34. Mr. Sen concedes that Section 14 is applicable to a resident. Therefore, the only way that a harmonious construction can be put on this statute so as to makes Section 14 consistent with Section 42 is to bold that Section 42 is not limited in its application to a non-resident. Otherwise reference to Section 42 would be wholly out of place in Section 14.
35. With the greatest respect to Kania J., it seems that undue emphasis has been laid on the marginal acts in Section 42, 'Non-residents'. His Lordship pointed out that it should be noted that while amending Section 42 the Legislature had still retained the marginal note 'Non-resident' against that section and according to him Section 42 (c) should also be restricted to a non-resident. I should here refer to the judgment of the Judicial Committee in Thakurain Balraj Kunwar v. Jagatpal Singh, 31 I. A. 132: (26 ALL. 393 P. C.). Delivering the judgment of the Board, Lord Macnaughten observed as follows :
'It is well-settled that marginal notes to the sections of an Act of Parliament cannot be referred to for the purpose of construing the Act. The contrary opinion originated in a mistake, and it has been exploded long ago. There seems to be no reason for giving the marginal notes in an Indian statute any greater authority than the marginal notes in an English Act of Parliament.'
36. In any event the marginal note, even if it can be regarded as having been inserted in an Act with the assent or authority of the legislature, cannot control or supersede the plain meaning of the words of a section and are of little aid in the construction of statute.
37. Sub-section (3) of Section 42 provides for the apportionment of the profits and gains of a business and the portion deemed to accrue or arise in British India is liable to tax. This sub-section would become inapplicable to residents, if we accept the contention put forward by the assessee. There is no other provision in the Act, so far as we can make out, providing for apportionment of profits in case of a resident whose operations are partly outside British India. I asked Mr. Sen, who has considerable experience in these matters, to point out if there is any provision in the Act under which that relief can be given in such a case to an assessee who is a resident. Mr. Sen could not point to any, and it seems that there is no section providing for such relief. In an appropriate case, Section 42 (3) may be invoked in the case of a resident and the revenue authorities were justified in applying Section 42 (3) in assessing the profits of the assessee in this case where part of its operations was carried on outside British India.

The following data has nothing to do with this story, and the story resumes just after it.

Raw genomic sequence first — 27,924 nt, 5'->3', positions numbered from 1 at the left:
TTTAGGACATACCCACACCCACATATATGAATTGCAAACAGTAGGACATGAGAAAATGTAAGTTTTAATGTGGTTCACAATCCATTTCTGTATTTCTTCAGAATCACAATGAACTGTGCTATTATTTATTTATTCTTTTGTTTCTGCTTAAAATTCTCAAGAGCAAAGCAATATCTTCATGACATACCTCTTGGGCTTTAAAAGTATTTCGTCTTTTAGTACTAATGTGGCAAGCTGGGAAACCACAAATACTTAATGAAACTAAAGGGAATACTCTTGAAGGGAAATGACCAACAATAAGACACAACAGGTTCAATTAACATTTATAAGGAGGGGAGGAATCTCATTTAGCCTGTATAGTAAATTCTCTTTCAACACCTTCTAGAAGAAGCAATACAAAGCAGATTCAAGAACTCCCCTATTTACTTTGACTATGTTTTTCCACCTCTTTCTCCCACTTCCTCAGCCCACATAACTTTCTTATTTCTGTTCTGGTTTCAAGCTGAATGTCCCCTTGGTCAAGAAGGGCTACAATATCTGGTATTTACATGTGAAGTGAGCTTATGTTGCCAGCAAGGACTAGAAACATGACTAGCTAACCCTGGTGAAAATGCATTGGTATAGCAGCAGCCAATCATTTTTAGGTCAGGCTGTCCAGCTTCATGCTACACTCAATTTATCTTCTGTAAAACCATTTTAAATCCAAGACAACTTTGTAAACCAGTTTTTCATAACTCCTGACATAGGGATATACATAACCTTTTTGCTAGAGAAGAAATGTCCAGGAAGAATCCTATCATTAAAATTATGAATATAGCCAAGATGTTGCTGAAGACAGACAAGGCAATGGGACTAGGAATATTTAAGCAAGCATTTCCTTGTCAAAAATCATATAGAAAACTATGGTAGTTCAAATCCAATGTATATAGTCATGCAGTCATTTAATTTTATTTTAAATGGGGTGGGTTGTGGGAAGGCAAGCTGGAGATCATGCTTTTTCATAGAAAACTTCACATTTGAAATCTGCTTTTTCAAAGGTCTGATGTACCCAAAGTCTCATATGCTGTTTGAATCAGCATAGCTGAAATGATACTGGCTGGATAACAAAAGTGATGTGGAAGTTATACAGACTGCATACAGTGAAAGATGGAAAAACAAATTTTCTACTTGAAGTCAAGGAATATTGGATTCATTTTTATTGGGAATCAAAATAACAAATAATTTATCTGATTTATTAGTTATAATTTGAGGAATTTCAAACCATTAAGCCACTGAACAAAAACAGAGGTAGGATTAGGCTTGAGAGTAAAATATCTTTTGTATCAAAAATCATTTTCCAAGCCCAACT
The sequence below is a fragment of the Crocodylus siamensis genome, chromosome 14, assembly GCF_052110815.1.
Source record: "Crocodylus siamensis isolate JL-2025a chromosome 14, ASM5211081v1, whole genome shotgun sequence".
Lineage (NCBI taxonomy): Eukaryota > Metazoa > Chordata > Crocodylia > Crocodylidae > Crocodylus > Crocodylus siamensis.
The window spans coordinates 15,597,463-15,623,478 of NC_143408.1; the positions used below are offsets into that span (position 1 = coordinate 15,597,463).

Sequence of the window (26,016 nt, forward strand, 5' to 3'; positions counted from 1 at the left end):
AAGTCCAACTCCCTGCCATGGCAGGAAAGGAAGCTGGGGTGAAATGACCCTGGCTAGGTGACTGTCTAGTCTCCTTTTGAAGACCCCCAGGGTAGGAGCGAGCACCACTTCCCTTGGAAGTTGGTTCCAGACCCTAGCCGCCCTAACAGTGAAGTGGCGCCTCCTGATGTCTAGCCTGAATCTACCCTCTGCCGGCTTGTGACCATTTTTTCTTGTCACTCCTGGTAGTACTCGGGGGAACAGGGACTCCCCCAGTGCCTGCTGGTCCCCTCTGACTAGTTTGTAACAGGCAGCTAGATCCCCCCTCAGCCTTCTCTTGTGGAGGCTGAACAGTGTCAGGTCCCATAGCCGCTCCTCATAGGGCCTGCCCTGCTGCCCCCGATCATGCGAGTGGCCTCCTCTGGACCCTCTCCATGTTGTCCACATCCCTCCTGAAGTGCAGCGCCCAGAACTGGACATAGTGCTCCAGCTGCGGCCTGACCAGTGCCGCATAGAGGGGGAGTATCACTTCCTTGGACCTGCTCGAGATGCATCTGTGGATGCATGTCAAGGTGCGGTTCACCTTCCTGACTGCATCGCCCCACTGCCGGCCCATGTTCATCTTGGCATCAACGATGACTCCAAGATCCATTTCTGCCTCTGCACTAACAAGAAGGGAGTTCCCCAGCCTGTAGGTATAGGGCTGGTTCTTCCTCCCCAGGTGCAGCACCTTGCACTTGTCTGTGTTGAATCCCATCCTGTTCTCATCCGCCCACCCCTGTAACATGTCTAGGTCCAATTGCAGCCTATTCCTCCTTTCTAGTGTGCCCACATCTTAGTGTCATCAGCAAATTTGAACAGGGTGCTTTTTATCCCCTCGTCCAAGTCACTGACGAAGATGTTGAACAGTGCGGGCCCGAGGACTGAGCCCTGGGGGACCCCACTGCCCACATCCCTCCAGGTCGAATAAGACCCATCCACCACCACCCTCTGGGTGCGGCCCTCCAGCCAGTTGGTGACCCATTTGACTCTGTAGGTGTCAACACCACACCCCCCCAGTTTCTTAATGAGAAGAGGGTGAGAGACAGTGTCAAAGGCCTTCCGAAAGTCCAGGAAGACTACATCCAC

38. In my opinion Section 42 (1) and Section 42 (3) apply to both residents and non-residents. Any other construction would lead to the anomalous results. It is to be observed that Section 4, Income-Tax Act, is expressly made 'subject to the provisions of this Act' which include Section 42. It is to be noted, however, that the marginal note to Section 42 has been changed by Act, XXII  of 1947. By Section 12 of that Act for the marginal heading 'Non-residents' the following has been substituted--'Income deemed to accrue or arise within British India'. It was obviously done to alter the marginal note which was somewhat misleading.
39. I agree with the learned Chief Justice that the question should be answered in the affirmative and that the respondent should be awarded the costs of this reference.